In addition, Federal stakeholders may serve as peer reviewers of the final systematic reviews to ensure the reviews’ utility for informing Federal nutrition-related programs and policies.

The Research Community

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Researchers and Federal agencies may utilize research recommendations that are identified in the NESR review process to conduct or support research that informs Federal guidance and programs and advances nutrition science.

The Public

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NESR seeks to make activities transparent to the public and ensure that input from the public is considered.

The public includes individuals, such as consumers, researchers, academics, industry professionals, members of the media, students, community partners, and others interested in diet and health. The public may also include organizations, such as consumer agencies, research institutes, academic institutions, food industry boards, scientific societies, and community programs.

When working with a Federal advisory committee, such as the Dietary Guidelines Advisory Committee (the Committee), the Federal Advisory Committee Act (FACA) requires the Committee to function in an open and public process. 

The public is encouraged to engage throughout the process in a variety of ways: 

  • Attend public meetings 
  • Submit written comments during the open public comment period throughout the Committee’s two-year term, and
  • Provide oral testimony at one of the public meetings,
  • Check out updates and new materials at www.DietaryGuidelines.gov 

Comments provided by the public may help the Committee gather background information, understand public and professional perspectives, and/or bring to light emerging evidence or issues to consider when reviewing the evidence. 

NESR is committed to transparency and accessibility, and therefore will seek to expand opportunities for public engagement in future projects.

Conflict of Interest

Conflict-of-Interest

All individuals with a substantive role in a NESR systematic review project, including NESR staff and external experts, submit a curriculum vitae and disclose potential conflicts of interest (COI).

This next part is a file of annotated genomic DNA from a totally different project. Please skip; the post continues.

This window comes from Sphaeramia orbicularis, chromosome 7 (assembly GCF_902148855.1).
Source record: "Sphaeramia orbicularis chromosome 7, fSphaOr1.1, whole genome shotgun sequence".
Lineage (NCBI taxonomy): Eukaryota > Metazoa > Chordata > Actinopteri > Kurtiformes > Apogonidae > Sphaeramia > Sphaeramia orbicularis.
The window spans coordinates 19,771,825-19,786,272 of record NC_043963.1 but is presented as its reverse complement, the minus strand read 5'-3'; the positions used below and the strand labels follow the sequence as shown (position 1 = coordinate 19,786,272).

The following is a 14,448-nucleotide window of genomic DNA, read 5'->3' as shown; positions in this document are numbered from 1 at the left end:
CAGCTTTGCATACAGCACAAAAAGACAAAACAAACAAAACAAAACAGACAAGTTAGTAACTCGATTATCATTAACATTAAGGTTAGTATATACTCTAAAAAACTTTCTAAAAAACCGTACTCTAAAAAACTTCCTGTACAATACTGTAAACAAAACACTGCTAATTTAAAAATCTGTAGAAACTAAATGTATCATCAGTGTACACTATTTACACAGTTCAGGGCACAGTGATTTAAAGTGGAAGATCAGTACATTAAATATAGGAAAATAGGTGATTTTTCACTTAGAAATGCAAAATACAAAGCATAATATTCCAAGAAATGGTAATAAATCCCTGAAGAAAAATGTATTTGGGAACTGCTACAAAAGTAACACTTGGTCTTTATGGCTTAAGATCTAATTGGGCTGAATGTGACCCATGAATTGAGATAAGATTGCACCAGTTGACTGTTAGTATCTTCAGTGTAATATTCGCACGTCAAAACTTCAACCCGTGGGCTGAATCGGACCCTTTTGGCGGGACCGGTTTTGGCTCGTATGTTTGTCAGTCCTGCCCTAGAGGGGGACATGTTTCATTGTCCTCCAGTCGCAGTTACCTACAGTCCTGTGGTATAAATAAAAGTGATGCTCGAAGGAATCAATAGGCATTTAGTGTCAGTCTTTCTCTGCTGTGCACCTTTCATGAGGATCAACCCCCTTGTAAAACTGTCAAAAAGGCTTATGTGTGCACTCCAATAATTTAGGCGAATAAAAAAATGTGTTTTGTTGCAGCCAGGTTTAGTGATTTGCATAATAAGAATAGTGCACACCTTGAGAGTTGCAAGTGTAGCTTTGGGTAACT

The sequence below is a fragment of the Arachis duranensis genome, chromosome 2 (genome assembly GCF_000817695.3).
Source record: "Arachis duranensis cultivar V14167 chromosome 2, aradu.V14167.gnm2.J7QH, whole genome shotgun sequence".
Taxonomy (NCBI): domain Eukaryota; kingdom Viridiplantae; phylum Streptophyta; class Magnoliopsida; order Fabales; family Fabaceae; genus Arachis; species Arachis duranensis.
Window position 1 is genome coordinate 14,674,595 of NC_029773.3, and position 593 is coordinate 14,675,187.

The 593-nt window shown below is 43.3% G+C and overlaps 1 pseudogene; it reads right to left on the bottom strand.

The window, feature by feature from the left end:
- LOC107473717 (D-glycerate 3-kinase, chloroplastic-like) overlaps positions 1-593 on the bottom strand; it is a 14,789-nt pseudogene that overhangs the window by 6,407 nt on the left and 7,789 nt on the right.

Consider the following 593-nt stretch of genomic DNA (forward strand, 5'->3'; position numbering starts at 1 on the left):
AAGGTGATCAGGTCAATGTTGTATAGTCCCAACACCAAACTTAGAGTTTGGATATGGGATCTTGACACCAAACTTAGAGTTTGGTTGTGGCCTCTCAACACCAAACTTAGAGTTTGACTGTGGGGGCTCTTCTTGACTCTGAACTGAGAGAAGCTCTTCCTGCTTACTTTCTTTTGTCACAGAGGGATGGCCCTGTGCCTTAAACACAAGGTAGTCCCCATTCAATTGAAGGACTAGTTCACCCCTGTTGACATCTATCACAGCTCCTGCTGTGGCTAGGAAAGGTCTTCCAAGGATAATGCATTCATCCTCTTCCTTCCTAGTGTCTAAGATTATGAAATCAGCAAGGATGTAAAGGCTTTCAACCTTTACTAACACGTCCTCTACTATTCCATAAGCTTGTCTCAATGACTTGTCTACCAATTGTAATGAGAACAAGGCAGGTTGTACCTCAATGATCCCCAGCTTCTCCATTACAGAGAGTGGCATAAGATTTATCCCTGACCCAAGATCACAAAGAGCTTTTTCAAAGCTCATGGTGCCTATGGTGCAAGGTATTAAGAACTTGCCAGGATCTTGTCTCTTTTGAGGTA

All individuals with a substantive role in a NESR systematic review project, including NESR staff and external experts, submit a curriculum vitae and disclose potential conflicts of interest (COI). Any potential COIs are reviewed with the USDA Office of Ethics.

  • For Federal advisory committee members, such as those on a Dietary Guidelines Advisory Committee, review of COI is coordinated by the USDA or HHS Committee Management Officer as part of each member’s vetting process using guidance provided by the U.S. Office of Government Ethics. More information can be found at the www.dietaryguidelines.gov. 
  • For Technical Expert Collaborative (TEC) members, prior to the approval of individuals for participation in a NESR project, NESR staff review completed COI disclosure forms from each potential TEC member to determine whether any disclosures could potentially bias the technical contributions of an individual or give the appearance of bias. Potential COI are reviewed in consultation with the USDA Office of Ethics. If such potential conflicts are found, they are managed by: 1) not inviting the individual to participate, or, 2) leveraging the input of other TEC members to ensure that a range of diverse viewpoints and subject matter expertise were considered and balanced when evaluating the evidence. Disclosures are reassessed biannually during the course of a project to ensure that COIs do not arise. 
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Methodology Overview

The Nutrition Evidence Systematic Review (NESR) team specializes in conducting food- and nutrition-related systematic reviews.

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Methodology

NESR uses a rigorous and protocol-driven methodology to conduct systematic reviews. View our infographic to learn more.

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Advancing NESR

Advancing NESR Methodology

NESR works to ensure that our methodology remains state-of-the-art. Learn more about how we continuously advance our methodology.

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Methods NESR methodology

Project-specific Methods

NESR’s methodology has been used in a number of systematic review projects. Learn more about how NESR’s methodology has been applied in our completed projects.